Movie Contrivance #20: Bullets That Never, Ever Hit Their Target

Captain-America-2-PosterI want to start off by saying that I don’t enjoy gratuitous violence in movies. I do, however, like realistic action in action movies, or at least reasonable action in action moves.

I saw Captain America 2: The Winter Soldier/Black Widow/Falcon/How I Met Your Aunt today, and for the most part I enjoyed it. It was a fun superhero movie with a nice mystery to it, some big set pieces, and some great character building. Also, Scarlett Johansson yes please.

A LOT of guns are fired in this movie, and the majority of them are fired at the good guys. Not just handguns, but tons of machine guns spraying bullets in every direction.

I don’t want to give away any spoilers here, so I’ll pull away and talk about action movies in general. If you have a machine gun shooting hundreds of bullets in the good guy’s direction, if none of those bullets hit the good guy, an already outlandish scene will become nearly unwatchable. It removes all tension from the scene.

I see a few solutions/guidelines for this:

  1. Don’t let the bad guys use machine guns. If the bad guys have handguns, shotguns, or blue plasma guns like in the original Captain America movie, it’s more believable when they miss.
  2. Don’t give the bad guys guns at all. Some of the most memorable cinematic bad guys have more interesting weapons than guns.
  3. Let the good guys get shot. If you want to let the audience feel like your hero’s life is at stake, have him or her take a few bullets and actually feel those bullets. I’ve never been shot, but I suspect that I would not be able to continue to run around and punch people if I was.

What do you think? What are some common tropes in movies that should be avoided?

6 thoughts on “Movie Contrivance #20: Bullets That Never, Ever Hit Their Target”

  1. I agree! I’ve often wondered how bad guys cannot hit the broad side of a barn with machine guns, yet good guys never miss with a simple hand gun. I’m not sure what movie this could fit into, but an excellent spoof might include sending the bad guys to “protagonist gun training school” at some point during a movie and then turning the tide of the movie in their favor with a cache of hand guns.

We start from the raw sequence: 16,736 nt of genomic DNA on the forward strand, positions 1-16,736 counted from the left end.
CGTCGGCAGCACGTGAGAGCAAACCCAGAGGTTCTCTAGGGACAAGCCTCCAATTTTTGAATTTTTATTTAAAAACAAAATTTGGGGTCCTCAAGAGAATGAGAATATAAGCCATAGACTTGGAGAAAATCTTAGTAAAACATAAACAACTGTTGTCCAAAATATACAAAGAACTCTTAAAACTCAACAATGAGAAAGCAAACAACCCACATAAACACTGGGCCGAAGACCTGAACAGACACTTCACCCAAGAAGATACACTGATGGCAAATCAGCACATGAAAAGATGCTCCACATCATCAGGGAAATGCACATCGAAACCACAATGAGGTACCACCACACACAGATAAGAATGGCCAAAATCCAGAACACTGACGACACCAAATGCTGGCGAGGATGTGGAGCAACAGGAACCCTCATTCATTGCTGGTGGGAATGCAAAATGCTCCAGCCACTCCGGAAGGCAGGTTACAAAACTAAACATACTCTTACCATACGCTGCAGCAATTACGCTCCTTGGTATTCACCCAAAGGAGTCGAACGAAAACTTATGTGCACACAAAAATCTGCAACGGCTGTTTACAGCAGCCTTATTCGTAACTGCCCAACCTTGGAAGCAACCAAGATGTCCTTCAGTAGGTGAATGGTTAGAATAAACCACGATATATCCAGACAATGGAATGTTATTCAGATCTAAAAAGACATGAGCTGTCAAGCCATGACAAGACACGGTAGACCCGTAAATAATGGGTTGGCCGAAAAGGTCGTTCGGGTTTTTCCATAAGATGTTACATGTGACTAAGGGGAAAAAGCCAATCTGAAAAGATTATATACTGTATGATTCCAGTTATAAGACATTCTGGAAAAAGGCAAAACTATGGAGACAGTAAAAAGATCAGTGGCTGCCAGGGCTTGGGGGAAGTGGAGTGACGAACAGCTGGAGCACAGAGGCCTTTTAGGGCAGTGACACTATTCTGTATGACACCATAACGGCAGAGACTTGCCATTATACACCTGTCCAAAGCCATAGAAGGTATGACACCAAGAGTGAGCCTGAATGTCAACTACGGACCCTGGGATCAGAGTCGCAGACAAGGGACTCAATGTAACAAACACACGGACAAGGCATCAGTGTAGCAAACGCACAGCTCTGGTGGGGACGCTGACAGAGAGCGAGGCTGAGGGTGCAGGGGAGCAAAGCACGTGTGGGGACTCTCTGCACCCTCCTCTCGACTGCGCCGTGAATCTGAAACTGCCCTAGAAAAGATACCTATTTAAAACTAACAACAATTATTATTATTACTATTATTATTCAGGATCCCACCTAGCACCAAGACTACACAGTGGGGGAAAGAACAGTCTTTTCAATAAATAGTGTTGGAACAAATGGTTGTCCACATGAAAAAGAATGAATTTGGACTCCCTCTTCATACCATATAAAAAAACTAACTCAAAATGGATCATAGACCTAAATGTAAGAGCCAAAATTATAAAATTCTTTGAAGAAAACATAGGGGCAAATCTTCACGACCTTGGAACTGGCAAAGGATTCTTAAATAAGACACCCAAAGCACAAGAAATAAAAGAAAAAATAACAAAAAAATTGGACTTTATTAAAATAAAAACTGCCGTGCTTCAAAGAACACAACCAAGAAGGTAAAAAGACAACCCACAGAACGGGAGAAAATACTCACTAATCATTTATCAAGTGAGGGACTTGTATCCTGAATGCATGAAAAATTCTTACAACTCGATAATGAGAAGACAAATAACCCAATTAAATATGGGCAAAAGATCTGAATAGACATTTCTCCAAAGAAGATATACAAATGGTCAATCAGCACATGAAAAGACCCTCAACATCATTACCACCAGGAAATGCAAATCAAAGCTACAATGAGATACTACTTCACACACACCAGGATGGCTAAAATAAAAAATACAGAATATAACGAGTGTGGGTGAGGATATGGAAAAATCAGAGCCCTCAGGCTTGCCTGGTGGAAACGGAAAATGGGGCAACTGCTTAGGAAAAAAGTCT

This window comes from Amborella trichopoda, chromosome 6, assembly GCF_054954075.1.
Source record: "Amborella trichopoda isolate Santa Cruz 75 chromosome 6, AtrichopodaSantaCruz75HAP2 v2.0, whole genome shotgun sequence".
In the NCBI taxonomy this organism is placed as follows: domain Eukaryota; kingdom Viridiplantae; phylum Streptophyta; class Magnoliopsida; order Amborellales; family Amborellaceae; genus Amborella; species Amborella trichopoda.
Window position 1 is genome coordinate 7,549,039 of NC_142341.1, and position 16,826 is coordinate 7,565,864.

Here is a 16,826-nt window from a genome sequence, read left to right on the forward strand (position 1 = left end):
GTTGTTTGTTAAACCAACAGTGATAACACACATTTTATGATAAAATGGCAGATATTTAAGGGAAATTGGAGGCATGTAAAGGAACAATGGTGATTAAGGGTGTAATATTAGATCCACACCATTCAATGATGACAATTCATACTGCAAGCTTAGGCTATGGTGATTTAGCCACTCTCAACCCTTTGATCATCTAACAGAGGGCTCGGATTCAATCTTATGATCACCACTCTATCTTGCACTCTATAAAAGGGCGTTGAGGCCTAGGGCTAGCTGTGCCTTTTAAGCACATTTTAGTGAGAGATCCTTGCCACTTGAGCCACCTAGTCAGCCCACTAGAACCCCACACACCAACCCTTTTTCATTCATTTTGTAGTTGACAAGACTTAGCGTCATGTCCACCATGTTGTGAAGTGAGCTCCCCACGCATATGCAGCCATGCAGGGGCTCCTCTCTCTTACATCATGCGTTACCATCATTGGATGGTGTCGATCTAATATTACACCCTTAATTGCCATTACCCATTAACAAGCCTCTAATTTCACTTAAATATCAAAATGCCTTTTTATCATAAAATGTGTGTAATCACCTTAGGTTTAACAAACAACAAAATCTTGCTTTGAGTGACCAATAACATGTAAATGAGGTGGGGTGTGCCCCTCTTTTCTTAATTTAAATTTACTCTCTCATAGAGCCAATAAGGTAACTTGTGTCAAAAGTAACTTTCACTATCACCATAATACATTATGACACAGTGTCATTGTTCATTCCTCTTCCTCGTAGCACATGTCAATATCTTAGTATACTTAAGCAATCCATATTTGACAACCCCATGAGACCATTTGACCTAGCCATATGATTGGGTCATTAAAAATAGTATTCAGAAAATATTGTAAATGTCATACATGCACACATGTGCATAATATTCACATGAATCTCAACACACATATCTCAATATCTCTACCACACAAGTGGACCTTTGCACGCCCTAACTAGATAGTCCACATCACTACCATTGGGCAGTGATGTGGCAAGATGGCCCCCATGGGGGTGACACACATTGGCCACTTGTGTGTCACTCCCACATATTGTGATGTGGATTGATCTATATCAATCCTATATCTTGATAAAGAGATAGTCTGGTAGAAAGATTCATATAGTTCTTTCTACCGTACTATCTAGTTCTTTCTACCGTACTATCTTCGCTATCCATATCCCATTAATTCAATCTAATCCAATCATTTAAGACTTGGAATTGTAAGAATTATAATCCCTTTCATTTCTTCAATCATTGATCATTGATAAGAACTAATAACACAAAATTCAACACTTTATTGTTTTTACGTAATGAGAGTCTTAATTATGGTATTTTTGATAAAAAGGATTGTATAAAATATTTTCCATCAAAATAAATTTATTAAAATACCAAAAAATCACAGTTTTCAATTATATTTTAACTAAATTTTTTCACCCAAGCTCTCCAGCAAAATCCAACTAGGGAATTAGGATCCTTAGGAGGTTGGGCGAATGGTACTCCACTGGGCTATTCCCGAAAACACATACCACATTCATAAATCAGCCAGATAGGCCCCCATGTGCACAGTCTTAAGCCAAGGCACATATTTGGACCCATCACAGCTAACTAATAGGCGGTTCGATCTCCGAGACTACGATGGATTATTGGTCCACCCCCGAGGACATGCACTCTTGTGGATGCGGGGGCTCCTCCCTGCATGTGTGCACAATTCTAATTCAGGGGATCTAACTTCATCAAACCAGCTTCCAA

• Ha ha…I like the idea of the Protagonist Gun Training School. The reverse of that happened on a recent episode of Community set in the world of G.I. Joe–the good guys (the Community cast) discovered that they could actually kill the bad guys with their guns, opposed to just making them run away.

  2. Buildings are constantly destroyed, and seeing as what destroys them was likely not anticipated, they are most likely populated. So in addition to billions and billions of dollars in damage (which magically never carries over from movie to movie, even within the same universe), there are innumerable civilian lives lost, lives that are never really accounted for by any of the characters in the movie. This was one thing that The Incredibles got right (even in a super simplified fashion) as the Supers were banned because someone had to be responsible for the carnage caused in their justice.

    • And that is why The Incredibles is my favorite super hero movie ever. 🙂 Hancock actually touches upon it a bit too.


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